A Day in the Life of Reality TV Production
Sep 9, 2010 2:04 PM, By Michael Alexander, CAS
FROM THE ELORA GORGE IN CANADE TO DRAG QUEENS IN L.A.
Sound mixer and recordist Michael Alexander, CAS provided us with this inside look at the day-to-day challenges of working on location for reality television. This article previously appeared in CAS Quarterly.
I’m typing this on a break aboard a Canadian frigate in Nova Scotia. The cast of the reality show I’m working on is preparing to do a challenge inside a big metal ship that’s not RF friendly in the least. Imagine thick steel doors and the cast running up and down different decks. Later today, one of the challenges has the cast entering an emergency repair training room where the military practices fixing pipes and patching up holes in the hull (mimicking what would happen if an enemy torpedo struck). Water slowly fills the room and blasts out of the wall so hard that during the rehearsal, the waterproof Countryman B6s blew clean off the stand-ins. I ended up planting them out of sight, which was probably what I should have done in the first place. Work and learn, right? At least the mics were rentals.
The one thing you can count on in every reality/unscripted television show (and I’ve done a lot of them): It’s seldom boring for the sound department. Of course, “reality” television is created in the field as things are happening, there’s no firm script (though—surprise, surprise—sometimes there is a sort-of script) and the shooting schedule is created late the night before. I’ve found that it’s essential to be as prepared and organized as possible. My experience in reality television has varied a lot. Sometimes there is a full control room build and I’m working on a stage. This time out, though, I’m doing a reality/challenge-based show that’s a cross between Fear Factor and Survivor. (Okay, what reality show isn’t, I guess.)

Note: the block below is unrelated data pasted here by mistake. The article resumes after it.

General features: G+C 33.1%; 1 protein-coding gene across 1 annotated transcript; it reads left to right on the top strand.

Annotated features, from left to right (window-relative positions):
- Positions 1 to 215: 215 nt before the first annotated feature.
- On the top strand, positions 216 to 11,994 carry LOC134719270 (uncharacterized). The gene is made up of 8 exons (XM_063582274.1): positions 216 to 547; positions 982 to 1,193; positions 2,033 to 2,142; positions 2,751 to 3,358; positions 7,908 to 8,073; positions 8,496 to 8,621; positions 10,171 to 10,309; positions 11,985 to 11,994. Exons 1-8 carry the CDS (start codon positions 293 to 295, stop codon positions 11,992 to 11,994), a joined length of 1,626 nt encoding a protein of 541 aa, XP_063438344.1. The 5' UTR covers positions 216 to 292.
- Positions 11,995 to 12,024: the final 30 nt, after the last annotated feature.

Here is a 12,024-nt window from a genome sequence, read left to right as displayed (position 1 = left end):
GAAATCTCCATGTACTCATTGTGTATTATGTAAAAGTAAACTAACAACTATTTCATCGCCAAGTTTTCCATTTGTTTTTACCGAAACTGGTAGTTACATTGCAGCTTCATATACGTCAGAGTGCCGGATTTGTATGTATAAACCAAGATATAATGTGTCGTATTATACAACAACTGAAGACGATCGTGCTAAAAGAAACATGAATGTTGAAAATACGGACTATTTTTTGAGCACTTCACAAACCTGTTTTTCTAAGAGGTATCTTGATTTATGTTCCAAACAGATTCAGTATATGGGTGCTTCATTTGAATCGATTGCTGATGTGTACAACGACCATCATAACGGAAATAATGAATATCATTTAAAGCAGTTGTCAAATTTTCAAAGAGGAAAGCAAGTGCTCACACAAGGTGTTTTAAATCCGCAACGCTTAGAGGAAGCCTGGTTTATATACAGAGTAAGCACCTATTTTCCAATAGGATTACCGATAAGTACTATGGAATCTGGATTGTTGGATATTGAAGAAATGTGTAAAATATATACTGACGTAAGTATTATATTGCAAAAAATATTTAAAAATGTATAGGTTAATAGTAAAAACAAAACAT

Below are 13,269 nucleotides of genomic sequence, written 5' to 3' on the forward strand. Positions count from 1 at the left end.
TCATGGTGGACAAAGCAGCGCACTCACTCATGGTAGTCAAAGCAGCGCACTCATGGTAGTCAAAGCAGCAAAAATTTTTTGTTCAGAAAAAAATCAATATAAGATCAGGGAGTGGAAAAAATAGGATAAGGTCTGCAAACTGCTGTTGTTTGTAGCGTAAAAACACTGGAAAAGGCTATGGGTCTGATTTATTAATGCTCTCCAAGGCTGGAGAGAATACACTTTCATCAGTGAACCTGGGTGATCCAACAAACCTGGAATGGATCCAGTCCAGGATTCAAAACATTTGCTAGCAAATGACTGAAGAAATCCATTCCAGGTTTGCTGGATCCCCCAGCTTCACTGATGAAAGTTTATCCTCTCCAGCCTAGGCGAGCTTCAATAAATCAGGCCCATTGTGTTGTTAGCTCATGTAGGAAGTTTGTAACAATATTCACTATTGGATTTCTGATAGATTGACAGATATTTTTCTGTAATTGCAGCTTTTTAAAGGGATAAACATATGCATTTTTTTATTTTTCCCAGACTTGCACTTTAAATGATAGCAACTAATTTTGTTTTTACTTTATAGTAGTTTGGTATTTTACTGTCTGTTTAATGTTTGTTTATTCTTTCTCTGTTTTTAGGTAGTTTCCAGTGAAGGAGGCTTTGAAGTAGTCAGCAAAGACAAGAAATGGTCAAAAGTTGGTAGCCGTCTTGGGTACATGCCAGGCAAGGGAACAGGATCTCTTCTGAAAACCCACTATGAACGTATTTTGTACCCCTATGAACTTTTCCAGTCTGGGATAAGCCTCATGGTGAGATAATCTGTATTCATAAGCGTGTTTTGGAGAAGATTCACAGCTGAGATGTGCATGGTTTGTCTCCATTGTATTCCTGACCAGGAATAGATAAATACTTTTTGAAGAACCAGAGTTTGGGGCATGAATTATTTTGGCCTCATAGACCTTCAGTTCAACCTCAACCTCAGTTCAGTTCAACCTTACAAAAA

Here’s a sample of a typical Day 1: I tracked 20 kids and a couple of guests on a Tyrolean traverse (sort of like a zip line) crossing the Elora Gorge in Ontario. When they hit the ground on the other side of the tree line, they ran 100 yards to the finish line. We had to contend with the gushing Grand River and the limestone cliffs, but also, when hiding mics, we had to deal with harnesses and other climbing regalia. Of course, the first episode always has the most cast members and setup time is usually tight. I discovered at the scout session that I couldn’t set up my rig on the other side of the gorge and have the cast run to me, so I had to figure out my positioning so that I was close enough to capture the send-off but I wouldn’t have the cast literally run out of my RF field once they reached the other side. I did have a setup/test day, so I felt pretty confident. Still, it’s always challenging to throw RF cleanly that far, and it’s more critical this time because there are no ENG mixers on this show (yup, the budgets for reality television have shrunk, too)—just two local A2s and me. Being that this is a competition-based show, the dialog has to be captured cleanly during the challenge; there’s no do-over. We have a Sennheiser 416p mounted on the camera and that’s it. I felt relieved when the first 15-hour day was over and there wasn’t a single hit and no transmitters were lost in the waters below. The next day we were off to the Olympic Hockey Arena in Lake Placid, then back to a Montreal restaurant for a cooking challenge.
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